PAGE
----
That’s not to mention that for Syria to be regarded as relevant by Israel and the United States, its soldiers need to be present inside Lebanon. Why? To protect Hizbullah’s military autonomy against an international community that backs Security Council resolutions 1559 and 1701 and a Lebanese public increasingly critical of the party’s unwillingness to disarm; and to leverage the promise of managing or liquidating Hizbullah in any forthcoming negotiations with the Israelis and Americans.

That’s the real backdrop to negotiations over the Arab League plan. The breakdown is occurring because the opposition is relaying the Syrian position on the distribution of Cabinet portfolios, therefore on the political balance of power in Lebanon. The focal point of disputation is the so-called “sovereign” ministries: defense, interior, justice, finance and foreign affairs. The opposition’s “softest” proposal, a three-way division of portfolios in a 10-10-10 ratio, would effectively hand the parliamentary majority at most two of those key ministries; and, even then, the opposition has prepared a list of conditions to deny the March 14 coalition the means to control them. The Syrians are especially seeking to block the majority’s sway over the defense and interior ministries, because these can provide it with security instruments; and it wants someone friendly at the Justice Ministry to impede progress in the Hariri tribunal. The Assad regime is organizing a creeping coup in Lebanon, and will hinder all progress until March 14 and the Arab states raise their hands in surrender.

But it’s not as if Damascus were hiding its game. Syria’s allies in Lebanon will readily acknowledge its ambitions, both in public and in private. Former parliamentarian Nasser Qandil, a habitual Syrian megaphone, has twice declared that the Syrian Army will return to Lebanon. In his meetings with Arab and European officials, Syrian President Bashar Assad regularly brings up the Hariri tribunal and indicates how central it is to Syria’s playing a more helpful role in Lebanon. Assad meant what he said in March 2005, when he told his Parliament: “A Syrian withdrawal from Lebanon will not mean a disappearance of Syria’s role in Lebanon.”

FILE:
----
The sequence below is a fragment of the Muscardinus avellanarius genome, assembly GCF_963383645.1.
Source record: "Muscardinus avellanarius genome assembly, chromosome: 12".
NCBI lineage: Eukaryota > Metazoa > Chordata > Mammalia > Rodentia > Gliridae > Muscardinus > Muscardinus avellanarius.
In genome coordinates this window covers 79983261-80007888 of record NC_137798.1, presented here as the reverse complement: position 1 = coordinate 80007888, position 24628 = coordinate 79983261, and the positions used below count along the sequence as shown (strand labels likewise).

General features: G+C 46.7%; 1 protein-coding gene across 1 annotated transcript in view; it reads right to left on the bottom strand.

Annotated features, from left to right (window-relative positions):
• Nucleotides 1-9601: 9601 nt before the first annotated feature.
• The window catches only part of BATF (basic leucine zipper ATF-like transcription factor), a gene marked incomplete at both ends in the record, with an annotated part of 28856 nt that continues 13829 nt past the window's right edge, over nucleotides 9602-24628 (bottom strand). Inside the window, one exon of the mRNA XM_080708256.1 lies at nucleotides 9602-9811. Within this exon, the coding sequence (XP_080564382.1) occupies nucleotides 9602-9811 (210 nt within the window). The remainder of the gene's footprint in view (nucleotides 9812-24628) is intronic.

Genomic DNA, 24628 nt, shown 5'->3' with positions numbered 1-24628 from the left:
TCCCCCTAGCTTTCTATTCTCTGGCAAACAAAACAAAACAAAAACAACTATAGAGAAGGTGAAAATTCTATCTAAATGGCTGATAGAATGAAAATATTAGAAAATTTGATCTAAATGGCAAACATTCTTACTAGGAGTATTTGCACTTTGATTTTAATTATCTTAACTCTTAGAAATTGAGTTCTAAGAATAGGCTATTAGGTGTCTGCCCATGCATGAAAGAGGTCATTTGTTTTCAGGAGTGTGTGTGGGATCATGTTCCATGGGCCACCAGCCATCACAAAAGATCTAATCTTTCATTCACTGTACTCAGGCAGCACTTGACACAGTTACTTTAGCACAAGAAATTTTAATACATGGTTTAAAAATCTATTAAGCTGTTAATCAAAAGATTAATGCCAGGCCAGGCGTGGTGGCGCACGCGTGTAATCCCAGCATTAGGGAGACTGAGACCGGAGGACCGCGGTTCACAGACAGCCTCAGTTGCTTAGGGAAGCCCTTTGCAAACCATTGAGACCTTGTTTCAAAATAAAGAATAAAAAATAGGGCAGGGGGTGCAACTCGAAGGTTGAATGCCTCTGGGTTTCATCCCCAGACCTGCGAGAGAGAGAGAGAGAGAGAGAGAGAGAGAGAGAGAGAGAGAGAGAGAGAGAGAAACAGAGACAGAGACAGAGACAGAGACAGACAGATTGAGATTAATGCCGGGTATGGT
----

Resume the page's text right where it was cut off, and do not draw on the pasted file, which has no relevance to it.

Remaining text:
In the coming month, Assad will have to address growing Arab resentment of his regime in order to salvage the Arab League summit scheduled for the end of March in Damascus. It would be a mistake to assume the Syrians will languidly accept the humiliation of a failed conference, and much of their intimidation directed against the Gulf states in Lebanon is an effort to coerce them into attending. But that tactic won’t succeed, which is why March 14 is worried about a possible Plan B: Syria facilitates the election of Michel Suleiman as president, but then subsequently blocks the formation of a new government.

What would the advantages be? By authorizing Suleiman’s election, the Syrians would oblige Arab leaders to go to Damascus, saving their summit. Once a president is chosen, however, the Siniora government would automatically become a caretaker body, with limited constitutional prerogatives. As for the army, it would no longer have a commander. This would leave Lebanon without an effective executive authority, with its armed forces leaderless, and in a dangerous state of limbo.

The beauty of the scheme is that it might trap the parliamentary majority in its own exigencies. The Syrians and the opposition have for months demanded a package deal that includes agreement on the presidency and Cabinet. March 14 has rejected this. The opposition could turn around and accept the conditions of March 14, thereby electing Suleiman without an accord over a new ministry. The practical result might be a situation far worse than what we have today. Suleiman would be in, the government would be out, Syria would have partly broken out of its isolation, and the opposition would have won more pull to impose a favorable government, since any rejection of its demands could only prolong a debilitating vacuum.

Fortunately, there are ways around this plan. Arab states must set as a prerequisite for their participation in the Damascus summit prior agreement in Lebanon on Suleiman’s election and the formation of a new government. Yes, this would confirm Syria’s and the opposition’s package deal requirement imposed on Moussa, but that debate is now largely irrelevant: Negotiations over the Arab League plan are at a deadlock. The point of the Arab move would be not to push for a breakthrough in Lebanon, since that is presently impossible; but to block a Syrian plan to leave Lebanon without any effective leadership.

That is where the parliamentary majority has to be careful. In insisting so loudly that Suleiman must be elected now, it is ignoring the fact that the election could be disastrous if handled improperly. But then why didn’t the Syrians support the army commander’s election sooner, and block the formation of a new government? On the one hand they fear that constitutional procedures would be implemented, so that the president and majority, following consultations, might agree on a prime minister Syria disapproves of. Damascus also realizes that, even in a caretaker role, the Siniora government would still hold all the key ministries. A prolonged stalemate would still leave Suleiman working with a Cabinet dominated by March 14, something the Assad regime cannot stomach.